Five minutes with Dale Gillham

Published in the Investor Magazine, October 2014

Investor: Wealth Within is very much about educating investors of all levels, what’s one of the many questions you’re asked by first time investors?

Dale Gilham: We teach everyone from beginners to full time traders, and it’s surprising how both groups often have similar questions. The common ones are almost the same question but include everything from ‘How do I find stocks to buy?’ to How do I buy and sell? 

The answer to all of these is the same, first gain the right share trading education knowledge and then develop their skills.

Investor: For many investors, fear plays a big part in whether or not they dip their feet into equities; why do you think this is and how do you overcome this fear?

Dale Gilham: As was once said “knowledge is the enemy of fear”. 

So firstly, empowering people with the right knowledge is critical; however we find that we need to support them in the early days to implement the knowledge, which in turn reduces the fear. 

Like anything in life, the more you do something the more you get comfortable with it and the less fear you have.

Investor: When investing in equities what are some key things we as Investors should look out for?

Dale Gilham: There are a multitude of critical things I could mention, however to me it is important to only invest in high quality assets that have capital gain and income, never invest just for a dividend yield, and always protect your capital by having an exit strategy, by which I mean always use a stop loss (stop losses are a form of protection that can be placed to protect against adverse movements in a stock or derivative).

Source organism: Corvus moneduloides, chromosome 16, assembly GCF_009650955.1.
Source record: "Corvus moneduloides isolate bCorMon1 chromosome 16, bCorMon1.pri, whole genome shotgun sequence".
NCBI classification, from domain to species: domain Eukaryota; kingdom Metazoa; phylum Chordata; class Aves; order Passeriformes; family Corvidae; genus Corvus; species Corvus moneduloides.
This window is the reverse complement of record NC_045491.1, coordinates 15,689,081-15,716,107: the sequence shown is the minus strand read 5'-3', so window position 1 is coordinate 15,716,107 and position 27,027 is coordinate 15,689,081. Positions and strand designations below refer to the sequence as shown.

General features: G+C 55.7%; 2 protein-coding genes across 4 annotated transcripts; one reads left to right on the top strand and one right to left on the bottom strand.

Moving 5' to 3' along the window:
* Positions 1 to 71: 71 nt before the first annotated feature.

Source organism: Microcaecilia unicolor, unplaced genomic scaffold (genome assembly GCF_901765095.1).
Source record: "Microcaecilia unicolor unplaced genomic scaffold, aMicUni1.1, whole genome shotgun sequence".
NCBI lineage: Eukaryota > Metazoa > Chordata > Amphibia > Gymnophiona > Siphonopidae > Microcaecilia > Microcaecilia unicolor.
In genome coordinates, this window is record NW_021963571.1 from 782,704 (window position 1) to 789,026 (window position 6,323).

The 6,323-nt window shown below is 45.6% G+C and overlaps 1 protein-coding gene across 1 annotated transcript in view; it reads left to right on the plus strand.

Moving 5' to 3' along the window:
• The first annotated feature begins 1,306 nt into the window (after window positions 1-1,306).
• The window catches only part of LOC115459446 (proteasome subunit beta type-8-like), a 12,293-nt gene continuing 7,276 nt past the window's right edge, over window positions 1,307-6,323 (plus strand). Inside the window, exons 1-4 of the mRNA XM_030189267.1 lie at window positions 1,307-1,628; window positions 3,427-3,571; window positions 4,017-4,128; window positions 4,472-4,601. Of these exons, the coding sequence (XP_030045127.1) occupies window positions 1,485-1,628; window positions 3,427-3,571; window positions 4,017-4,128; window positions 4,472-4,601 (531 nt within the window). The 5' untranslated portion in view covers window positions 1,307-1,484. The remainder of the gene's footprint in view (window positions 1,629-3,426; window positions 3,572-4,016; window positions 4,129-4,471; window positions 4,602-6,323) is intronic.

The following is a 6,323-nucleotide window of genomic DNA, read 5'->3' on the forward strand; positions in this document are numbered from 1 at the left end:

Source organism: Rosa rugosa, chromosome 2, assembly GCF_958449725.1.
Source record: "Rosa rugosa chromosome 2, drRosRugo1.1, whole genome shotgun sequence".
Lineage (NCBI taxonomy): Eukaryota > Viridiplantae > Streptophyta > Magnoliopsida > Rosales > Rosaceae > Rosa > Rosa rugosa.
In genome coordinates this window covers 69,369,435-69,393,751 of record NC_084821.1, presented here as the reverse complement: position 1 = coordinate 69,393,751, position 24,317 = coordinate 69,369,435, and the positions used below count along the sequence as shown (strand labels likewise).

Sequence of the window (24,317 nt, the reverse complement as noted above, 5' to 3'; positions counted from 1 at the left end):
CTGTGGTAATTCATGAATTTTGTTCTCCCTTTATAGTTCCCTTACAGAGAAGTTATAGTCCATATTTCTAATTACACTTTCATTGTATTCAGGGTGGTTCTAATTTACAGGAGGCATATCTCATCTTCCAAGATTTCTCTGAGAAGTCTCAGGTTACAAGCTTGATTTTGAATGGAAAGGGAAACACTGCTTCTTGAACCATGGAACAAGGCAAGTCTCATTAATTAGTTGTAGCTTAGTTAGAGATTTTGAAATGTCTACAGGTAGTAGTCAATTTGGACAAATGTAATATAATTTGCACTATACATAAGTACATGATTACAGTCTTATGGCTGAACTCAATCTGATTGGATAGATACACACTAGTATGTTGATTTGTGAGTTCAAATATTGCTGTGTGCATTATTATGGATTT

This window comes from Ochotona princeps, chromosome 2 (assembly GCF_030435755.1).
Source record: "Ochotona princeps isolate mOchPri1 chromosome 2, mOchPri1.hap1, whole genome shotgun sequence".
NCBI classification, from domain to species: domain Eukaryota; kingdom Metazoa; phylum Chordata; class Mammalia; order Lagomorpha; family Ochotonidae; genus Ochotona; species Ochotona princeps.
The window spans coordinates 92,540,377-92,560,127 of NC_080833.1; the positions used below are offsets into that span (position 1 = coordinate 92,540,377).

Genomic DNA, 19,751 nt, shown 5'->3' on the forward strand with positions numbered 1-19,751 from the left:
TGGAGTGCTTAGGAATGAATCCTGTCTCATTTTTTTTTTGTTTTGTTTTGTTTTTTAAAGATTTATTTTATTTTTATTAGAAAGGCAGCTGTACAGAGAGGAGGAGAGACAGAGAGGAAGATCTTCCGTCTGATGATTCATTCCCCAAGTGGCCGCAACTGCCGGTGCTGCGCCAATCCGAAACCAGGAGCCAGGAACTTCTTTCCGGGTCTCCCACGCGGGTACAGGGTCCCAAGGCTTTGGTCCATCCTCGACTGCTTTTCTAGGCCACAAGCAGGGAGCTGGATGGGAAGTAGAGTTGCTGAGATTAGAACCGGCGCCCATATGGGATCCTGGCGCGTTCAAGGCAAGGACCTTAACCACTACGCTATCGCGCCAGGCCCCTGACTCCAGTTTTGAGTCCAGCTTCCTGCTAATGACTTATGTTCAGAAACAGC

Investor: Other than stocks and shares, what other investments do you find attractive at the moment?

Dale Gilham: In terms of investment, for me there are really only two areas for investor’s, that being property and shares, and they are both looking good at the moment. 

Cash products such as term deposits, bonds and the like are really only safe havens to park money when the risk of other investments gets too high.

Investor: Your bestselling book ‘How To Beat The Managed Funds By 20%’ has helped a lot of people over the years, what’s the key point that investors can take away from the book, or learn from it?

Dale Gilham: You are correct, the book came out before the GFC and I know those who followed the strategies in it were very appreciative as they avoided the carnage. 

In essence, protection of capital and not following the heard is the key point re-enforced throughout the book. Too many investors have the ‘set and forget’ attitude, whereas active investing has proven to be far more profitable.

Investor: Many Investor subscribers are new to investing and trading, what would be your one piece of advice for people starting out in equity investing?

Dale Gilham: I get asked this a lot from those new to the market, and the majority choose to ignore the advice as the answer is simply to get an education. 

I suspect they think that I will give them this one little piece of information to have them picking only winning stocks, however the market does not work like that as it rewards those who understand it and punishes those who don’t. 

In the share market your education will cost you one way or another. Some people spend years learning the hard way.

Investor: What’s your overriding philosophy that you enter every trade with and why?

Dale Gilham: Regardless of the type of trading, my number one philosophy is that I should always take the lowest risk trade possible and in doing so protect capital. Basically, if I put in place strategies to manage the downside risk, then I can let the upside run. Keep it simple.

Investor: Finally, it’s wrong to get sentimental about stocks, but sometimes you can’t fight it, so do you have a favourite at the moment?

Dale Gilham: You are correct. To me a stock is just a stock, and getting sentimental only results in mistakes. 

What’s my favourite stock now? I don’t really have one, that said there are a lots of really interesting companies like Myer, Stockland, Paladin, Asciano and Wesfarmers to name a few.

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